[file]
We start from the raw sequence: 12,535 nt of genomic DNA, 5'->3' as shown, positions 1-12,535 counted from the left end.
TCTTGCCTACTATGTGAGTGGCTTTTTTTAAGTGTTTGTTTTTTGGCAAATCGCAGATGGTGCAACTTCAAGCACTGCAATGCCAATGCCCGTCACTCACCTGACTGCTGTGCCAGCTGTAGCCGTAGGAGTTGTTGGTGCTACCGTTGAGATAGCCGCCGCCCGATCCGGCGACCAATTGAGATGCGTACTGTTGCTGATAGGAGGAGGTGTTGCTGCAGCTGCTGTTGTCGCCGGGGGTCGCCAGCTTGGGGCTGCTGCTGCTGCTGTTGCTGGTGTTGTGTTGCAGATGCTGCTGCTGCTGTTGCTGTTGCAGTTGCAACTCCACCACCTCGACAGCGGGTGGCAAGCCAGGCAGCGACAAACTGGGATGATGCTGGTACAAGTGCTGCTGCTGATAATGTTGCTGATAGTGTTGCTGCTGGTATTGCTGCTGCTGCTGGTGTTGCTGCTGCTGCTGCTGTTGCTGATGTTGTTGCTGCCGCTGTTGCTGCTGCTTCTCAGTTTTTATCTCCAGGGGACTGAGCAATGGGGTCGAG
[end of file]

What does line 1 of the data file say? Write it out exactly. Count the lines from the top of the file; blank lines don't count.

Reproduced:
We start from the raw sequence: 12,535 nt of genomic DNA, 5'->3' as shown, positions 1-12,535 counted from the left end.